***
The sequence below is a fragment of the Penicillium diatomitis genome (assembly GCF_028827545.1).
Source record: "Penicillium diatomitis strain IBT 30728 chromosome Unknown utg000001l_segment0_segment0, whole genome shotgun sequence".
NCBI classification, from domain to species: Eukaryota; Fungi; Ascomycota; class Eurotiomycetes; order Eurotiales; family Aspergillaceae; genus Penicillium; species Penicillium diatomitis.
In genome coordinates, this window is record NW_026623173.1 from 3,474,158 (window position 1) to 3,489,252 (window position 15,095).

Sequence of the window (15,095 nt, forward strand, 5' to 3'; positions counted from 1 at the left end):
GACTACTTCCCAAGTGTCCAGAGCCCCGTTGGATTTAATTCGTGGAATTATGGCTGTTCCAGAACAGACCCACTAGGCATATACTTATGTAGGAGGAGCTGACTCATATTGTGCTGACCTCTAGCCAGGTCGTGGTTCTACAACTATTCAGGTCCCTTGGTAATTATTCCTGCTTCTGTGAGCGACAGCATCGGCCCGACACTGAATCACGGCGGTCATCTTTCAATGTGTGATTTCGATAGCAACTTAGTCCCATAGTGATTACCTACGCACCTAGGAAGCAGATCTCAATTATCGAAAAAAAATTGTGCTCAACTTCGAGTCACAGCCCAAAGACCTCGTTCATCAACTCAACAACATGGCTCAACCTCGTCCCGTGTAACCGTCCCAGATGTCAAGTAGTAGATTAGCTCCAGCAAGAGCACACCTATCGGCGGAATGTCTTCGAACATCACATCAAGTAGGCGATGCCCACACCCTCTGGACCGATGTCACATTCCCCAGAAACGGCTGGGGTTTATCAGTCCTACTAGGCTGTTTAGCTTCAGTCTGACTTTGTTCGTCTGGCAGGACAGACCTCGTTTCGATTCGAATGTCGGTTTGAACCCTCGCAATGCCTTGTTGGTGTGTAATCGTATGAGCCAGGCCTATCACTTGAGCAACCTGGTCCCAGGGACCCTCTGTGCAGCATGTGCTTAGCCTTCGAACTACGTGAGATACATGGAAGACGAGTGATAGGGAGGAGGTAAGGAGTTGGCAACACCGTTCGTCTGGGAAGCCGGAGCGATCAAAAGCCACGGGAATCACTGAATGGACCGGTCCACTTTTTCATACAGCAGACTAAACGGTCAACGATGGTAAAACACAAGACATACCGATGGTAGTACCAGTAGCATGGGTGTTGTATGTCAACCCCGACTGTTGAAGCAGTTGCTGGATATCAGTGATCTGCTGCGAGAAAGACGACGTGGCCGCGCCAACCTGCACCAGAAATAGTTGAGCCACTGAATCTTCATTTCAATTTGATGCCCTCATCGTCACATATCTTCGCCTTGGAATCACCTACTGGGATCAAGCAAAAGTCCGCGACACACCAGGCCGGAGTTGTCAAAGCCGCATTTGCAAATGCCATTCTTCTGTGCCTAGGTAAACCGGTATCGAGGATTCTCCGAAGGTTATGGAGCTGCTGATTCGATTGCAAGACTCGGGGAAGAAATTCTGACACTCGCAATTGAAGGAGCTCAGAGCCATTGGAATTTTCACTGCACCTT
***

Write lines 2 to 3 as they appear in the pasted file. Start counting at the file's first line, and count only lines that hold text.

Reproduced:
Source record: "Penicillium diatomitis strain IBT 30728 chromosome Unknown utg000001l_segment0_segment0, whole genome shotgun sequence".
NCBI classification, from domain to species: Eukaryota; Fungi; Ascomycota; class Eurotiomycetes; order Eurotiales; family Aspergillaceae; genus Penicillium; species Penicillium diatomitis.